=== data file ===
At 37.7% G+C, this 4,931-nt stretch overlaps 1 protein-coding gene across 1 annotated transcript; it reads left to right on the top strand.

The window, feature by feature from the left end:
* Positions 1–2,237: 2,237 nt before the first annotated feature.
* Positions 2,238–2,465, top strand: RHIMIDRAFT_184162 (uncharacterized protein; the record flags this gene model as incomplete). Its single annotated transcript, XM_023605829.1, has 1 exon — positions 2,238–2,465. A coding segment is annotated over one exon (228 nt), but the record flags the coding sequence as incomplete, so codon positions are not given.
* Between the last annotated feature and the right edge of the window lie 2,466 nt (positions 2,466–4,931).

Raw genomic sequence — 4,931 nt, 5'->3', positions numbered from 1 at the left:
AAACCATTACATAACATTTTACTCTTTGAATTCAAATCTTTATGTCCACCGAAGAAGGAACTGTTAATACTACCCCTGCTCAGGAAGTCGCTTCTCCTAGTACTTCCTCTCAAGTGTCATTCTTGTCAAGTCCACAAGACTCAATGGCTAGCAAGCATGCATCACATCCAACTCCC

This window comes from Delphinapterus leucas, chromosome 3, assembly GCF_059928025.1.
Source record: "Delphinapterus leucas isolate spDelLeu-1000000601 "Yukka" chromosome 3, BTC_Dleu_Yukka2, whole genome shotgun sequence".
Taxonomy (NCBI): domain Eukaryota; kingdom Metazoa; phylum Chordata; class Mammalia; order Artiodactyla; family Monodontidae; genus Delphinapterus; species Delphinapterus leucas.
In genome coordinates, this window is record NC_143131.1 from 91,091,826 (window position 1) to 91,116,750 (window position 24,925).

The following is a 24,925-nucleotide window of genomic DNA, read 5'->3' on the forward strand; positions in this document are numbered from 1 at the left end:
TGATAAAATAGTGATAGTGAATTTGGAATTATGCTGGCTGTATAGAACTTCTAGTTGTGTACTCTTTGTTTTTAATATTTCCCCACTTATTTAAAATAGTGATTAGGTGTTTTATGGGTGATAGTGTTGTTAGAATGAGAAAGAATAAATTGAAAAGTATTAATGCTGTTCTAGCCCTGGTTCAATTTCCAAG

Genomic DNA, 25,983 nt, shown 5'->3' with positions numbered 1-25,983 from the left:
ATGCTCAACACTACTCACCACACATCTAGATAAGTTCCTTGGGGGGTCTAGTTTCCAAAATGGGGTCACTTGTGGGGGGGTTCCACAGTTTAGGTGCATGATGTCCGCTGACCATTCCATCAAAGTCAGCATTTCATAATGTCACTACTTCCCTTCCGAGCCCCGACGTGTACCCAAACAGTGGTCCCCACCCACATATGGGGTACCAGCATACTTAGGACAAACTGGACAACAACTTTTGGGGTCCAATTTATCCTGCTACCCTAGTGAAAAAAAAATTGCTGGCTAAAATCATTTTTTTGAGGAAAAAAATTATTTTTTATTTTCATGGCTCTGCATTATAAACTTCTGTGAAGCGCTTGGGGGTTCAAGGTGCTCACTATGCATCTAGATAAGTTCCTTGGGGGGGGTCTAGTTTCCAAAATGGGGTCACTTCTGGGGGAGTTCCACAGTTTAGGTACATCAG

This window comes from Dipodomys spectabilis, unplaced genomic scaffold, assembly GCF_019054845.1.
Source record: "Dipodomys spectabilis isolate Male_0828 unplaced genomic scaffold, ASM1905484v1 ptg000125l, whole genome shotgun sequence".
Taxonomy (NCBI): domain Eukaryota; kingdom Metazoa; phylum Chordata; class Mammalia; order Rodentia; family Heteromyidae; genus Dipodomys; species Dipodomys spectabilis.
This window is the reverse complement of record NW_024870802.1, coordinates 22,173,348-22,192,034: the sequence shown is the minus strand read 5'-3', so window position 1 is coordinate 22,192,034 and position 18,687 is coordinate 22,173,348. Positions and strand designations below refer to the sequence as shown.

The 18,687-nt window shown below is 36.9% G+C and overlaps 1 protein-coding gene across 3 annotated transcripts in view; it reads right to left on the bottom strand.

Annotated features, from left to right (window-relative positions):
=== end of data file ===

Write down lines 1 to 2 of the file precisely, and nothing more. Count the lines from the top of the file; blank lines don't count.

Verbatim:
At 37.7% G+C, this 4,931-nt stretch overlaps 1 protein-coding gene across 1 annotated transcript; it reads left to right on the top strand.

The window, feature by feature from the left end: